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Aadhaar: still too many problems #UID

While one wishes to welcome govt’s attempt to bring Aadhaar within a legislative framework, the fact is there are too many problems that still remain unaddressed for one to be optimistic

Pranesh Prakash

Photo: Priyanka Parashar/Mint

Photo: Priyanka Parashar/Mint

The Aadhaar Bill has been introduced as a money bill, even though it doesn’t qualify as such under Article 110 of the Constitution. If the Speaker agrees to this, it will render the Rajya Sabha toothless in this matter, and will weaken our democracy. The government should reintroduce it as an ordinary legislative bill, which is what it is.

While the government has in the past argued before the Supreme Court that Aadhaar is voluntary, Section 7 of the bill allows the government to mandate an Aadhaar number (or application for an Aadhaar number) as a prerequisite for obtaining some subsidies, benefits, services, etc. This undermines its arguments before the Supreme Court, which led the court to pass orders holding that Aadhaar should not be made mandatory. This move to make it mandatory will now need the government to argue that rather than contravene the apex court order, it has instead removed the rationale for it.

Interestingly, the Bharatiya Janata Party (BJP)-led National Democratic Alliance (NDA) government seems to have done a U-turn on the issue of the unique identification number not being proof of citizenship or domicile. The previous Congress-led United Progressive Alliance (UPA) government never meant the Aadhaar number to be proof of citizenship or domicile. This was attacked by the Yashwant Sinha-chaired standing committee on finance, which feared that illegal immigrants would get Aadhaar numbers. Now, the BJP and the NDA seem to be in agreement with the original UPA vision of Aadhaar.

Importantly, there is very strong language when it comes to the issue of privacy and confidentiality of the information that is held by the Unique Identification Authority of India (UIDAI). Section 29 (1), for instance, says that no biometric information will be shared for any reason whatsoever, or used for any purpose other than Aadhaar number generation and authentication. However, that provision is undermined wholly by Section 33, which says that “in the interest of national security”, the biometric info may be accessed if authorized by a joint secretary. This will only fan the fears of those who have argued that the real rationale for Aadhaar was not, in fact, delivery of services, but to create a national database of biometric data available to government snoops.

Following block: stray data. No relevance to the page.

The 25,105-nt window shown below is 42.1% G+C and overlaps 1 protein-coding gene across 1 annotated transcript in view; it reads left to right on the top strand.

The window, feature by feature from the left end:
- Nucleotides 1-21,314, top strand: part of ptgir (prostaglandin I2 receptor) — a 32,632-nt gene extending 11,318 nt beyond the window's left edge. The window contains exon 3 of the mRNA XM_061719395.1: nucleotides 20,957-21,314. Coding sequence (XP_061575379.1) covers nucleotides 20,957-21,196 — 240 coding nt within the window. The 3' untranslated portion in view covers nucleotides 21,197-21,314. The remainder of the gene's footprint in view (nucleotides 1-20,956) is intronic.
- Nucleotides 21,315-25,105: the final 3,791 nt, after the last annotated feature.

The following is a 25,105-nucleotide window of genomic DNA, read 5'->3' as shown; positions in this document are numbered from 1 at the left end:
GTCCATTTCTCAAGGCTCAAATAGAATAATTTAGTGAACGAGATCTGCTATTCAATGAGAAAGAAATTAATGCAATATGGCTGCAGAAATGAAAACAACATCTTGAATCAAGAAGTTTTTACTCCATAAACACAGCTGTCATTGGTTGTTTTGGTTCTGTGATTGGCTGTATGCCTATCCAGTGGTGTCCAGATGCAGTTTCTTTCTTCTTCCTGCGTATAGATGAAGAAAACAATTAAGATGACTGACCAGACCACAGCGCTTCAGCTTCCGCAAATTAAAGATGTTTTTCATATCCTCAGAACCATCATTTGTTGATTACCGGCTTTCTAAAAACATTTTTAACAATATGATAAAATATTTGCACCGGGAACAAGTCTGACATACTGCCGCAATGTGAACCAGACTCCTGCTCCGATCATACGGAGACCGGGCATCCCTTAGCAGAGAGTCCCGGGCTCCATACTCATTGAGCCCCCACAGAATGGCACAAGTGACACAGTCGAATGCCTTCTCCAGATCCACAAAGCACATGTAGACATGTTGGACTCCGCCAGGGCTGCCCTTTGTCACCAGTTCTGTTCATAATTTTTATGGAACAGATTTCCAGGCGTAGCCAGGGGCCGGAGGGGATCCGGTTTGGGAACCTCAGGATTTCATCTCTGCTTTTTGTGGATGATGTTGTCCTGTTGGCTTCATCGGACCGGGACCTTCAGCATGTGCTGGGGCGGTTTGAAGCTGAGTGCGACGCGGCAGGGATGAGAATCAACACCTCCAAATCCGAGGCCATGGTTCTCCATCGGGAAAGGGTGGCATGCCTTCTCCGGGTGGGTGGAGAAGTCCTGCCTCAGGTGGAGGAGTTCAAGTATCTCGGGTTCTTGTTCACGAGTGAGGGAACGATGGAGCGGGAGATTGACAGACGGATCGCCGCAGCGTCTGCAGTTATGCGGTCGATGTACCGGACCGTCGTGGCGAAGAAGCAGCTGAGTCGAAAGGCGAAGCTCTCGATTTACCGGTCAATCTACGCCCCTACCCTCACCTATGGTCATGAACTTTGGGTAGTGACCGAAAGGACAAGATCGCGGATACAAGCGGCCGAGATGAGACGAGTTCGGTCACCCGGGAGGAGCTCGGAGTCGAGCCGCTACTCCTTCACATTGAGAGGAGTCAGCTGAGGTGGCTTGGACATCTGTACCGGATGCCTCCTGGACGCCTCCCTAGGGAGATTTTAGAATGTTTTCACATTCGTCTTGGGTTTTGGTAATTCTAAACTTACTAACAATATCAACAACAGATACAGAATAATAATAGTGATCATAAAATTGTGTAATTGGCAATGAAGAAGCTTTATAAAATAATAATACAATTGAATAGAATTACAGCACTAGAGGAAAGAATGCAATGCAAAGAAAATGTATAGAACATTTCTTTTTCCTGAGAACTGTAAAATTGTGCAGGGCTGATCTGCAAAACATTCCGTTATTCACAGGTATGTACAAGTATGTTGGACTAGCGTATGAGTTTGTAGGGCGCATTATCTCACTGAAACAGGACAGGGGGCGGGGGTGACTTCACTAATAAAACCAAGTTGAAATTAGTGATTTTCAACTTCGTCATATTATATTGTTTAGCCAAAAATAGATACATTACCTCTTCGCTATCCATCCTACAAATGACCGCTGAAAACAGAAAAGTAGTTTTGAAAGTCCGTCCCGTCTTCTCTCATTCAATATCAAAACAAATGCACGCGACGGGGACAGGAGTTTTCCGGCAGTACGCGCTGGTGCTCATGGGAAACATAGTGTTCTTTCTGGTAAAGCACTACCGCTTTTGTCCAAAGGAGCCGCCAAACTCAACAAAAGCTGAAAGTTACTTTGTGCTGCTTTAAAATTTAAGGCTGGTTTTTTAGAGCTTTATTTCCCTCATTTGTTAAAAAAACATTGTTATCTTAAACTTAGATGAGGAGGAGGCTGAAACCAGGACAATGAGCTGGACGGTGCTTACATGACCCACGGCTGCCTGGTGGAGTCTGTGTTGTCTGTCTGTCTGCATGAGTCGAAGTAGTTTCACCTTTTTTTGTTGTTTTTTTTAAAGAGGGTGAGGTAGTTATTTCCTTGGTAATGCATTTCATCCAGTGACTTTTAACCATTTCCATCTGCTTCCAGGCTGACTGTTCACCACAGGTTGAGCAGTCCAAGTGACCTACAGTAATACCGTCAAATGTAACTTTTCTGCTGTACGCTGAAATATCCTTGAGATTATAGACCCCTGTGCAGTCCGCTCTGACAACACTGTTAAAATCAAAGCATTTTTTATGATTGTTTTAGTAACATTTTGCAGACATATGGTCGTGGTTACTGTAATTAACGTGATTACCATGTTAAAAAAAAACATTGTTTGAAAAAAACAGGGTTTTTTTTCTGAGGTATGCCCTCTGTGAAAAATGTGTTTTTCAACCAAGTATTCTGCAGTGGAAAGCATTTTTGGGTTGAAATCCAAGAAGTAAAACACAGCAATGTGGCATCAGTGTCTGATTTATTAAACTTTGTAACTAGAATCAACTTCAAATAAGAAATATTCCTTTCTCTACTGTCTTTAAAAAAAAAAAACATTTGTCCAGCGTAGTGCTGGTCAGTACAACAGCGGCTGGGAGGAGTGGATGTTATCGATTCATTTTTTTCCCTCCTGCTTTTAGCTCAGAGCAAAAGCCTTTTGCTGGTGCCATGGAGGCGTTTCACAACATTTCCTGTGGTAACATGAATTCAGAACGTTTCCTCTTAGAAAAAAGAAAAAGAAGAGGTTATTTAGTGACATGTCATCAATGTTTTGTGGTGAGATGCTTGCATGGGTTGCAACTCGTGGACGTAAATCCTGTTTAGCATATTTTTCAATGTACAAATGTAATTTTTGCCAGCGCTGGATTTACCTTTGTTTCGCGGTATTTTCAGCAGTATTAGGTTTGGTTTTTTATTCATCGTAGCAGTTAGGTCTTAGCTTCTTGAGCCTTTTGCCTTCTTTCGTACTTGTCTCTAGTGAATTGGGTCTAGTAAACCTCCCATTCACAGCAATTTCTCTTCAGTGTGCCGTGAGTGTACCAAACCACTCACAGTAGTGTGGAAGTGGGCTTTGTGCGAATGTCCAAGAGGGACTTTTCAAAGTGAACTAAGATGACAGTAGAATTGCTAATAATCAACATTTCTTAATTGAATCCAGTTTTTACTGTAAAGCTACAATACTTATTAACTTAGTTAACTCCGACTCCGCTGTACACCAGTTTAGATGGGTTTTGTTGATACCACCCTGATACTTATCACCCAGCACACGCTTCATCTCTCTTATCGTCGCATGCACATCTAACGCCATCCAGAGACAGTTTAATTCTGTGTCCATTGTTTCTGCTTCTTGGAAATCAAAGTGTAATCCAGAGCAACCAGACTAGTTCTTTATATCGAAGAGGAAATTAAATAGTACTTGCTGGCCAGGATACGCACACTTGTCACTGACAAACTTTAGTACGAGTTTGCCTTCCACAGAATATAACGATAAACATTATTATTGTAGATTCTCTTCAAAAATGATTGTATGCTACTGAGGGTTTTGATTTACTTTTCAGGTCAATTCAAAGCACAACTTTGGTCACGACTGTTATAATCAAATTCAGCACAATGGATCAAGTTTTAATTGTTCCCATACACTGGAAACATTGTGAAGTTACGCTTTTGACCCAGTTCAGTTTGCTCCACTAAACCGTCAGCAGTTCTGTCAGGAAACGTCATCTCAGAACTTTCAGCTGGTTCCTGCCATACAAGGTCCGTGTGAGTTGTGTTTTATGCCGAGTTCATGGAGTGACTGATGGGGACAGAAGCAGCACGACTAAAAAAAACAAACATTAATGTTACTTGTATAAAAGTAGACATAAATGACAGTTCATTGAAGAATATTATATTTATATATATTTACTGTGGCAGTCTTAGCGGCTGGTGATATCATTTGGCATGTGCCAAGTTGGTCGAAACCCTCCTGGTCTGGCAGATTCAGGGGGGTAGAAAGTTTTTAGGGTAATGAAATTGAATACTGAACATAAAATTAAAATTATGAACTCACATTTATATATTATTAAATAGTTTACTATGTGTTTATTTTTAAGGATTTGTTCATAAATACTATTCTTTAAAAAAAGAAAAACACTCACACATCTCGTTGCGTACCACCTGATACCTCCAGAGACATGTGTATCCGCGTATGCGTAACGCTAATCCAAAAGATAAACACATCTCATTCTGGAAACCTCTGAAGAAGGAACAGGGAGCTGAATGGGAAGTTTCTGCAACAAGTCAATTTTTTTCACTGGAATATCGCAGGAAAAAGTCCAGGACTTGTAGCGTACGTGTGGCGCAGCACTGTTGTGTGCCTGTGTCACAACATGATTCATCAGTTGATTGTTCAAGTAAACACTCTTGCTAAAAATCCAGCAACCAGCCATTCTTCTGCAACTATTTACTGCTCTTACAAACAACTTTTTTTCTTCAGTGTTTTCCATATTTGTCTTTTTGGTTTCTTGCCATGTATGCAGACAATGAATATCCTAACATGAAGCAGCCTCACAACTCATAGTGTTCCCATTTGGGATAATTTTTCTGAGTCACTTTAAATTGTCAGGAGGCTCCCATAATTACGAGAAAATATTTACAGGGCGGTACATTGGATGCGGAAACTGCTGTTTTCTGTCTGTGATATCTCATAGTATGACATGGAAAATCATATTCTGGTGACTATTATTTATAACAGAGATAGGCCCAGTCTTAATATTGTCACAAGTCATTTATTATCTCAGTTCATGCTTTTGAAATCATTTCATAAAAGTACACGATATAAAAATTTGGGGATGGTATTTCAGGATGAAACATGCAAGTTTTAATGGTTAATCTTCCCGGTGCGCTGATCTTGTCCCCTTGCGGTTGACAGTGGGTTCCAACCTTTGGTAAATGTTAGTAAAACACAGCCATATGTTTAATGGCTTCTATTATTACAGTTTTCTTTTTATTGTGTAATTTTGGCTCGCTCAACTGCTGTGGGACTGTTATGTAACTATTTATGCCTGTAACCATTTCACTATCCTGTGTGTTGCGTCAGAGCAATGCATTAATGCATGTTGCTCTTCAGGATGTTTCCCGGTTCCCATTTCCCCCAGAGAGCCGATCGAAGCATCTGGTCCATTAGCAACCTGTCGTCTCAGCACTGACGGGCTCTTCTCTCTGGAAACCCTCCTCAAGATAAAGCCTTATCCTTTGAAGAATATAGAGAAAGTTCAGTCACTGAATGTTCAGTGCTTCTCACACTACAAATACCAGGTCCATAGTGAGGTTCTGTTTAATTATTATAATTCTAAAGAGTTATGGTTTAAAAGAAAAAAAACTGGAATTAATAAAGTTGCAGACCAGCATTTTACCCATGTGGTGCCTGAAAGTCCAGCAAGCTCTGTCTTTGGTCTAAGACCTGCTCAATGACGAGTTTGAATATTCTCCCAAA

Further, there are no remedies available for governmental abuse of this provision.

Lastly, in terms of privacy, the concern of those people who have been opposing Aadhaar is not just that the biometric and other identity information may be leaked to private parties, but also that having a unique Aadhaar number helps private parties to combine and use other databases that are linked with Aadhaar numbers in a manner that is not within the subject’s control. This is not at all addressed in this bill, and we need a robust data protection law in order to do that.

There are some other crucial details that the law doesn’t address: Is user consent, to be taken by third parties that use the UID database for authentication, needed for each instance of authentication, or would a general consent hold forever? How can consent be revoked?

There were many other objections that were raised against the Aadhaar scheme that have not been addressed by the government. For instance, in a recent article in the Economic and Political Weekly, Hans Varghese Mathews points out that going by the test data UIDAI made available in 2012, for a population of 1.3 billion people, the incidence of false positives—the probability of the identities of two people matching—is 1/112.

This is far too high a ratio to be acceptable.

Actual data from the field in Andhra Pradesh—of people who were unable to claim rations under the public distribution system (PDS)—paints a worse picture. A survey commissioned by the Andhra Pradesh government said 48% of respondents pointed to Aadhaar-related failures as the cause of their inability to claim rations.

So, even if the Aadhaar numbers were no longer issued to Lord Hanuman (Rajasthan), to dogs (e.g., Tommy Singh, a mutt in Madhya Pradesh), and with photos of a tree (New Delhi), it might not prove to be usable in a country of India’s size, given the capabilities of the fingerprint machines. As my colleague Sunil Abraham notes, the law cannot fix technological flaws.

So, while one wishes one could welcome the government’s attempt to bring Aadhaar within a legislative framework, the fact is there are too many problems that still remain unaddressed for one to be optimistic.

Pranesh Prakash is policy director at the Centre for Internet and Society, a think tank.

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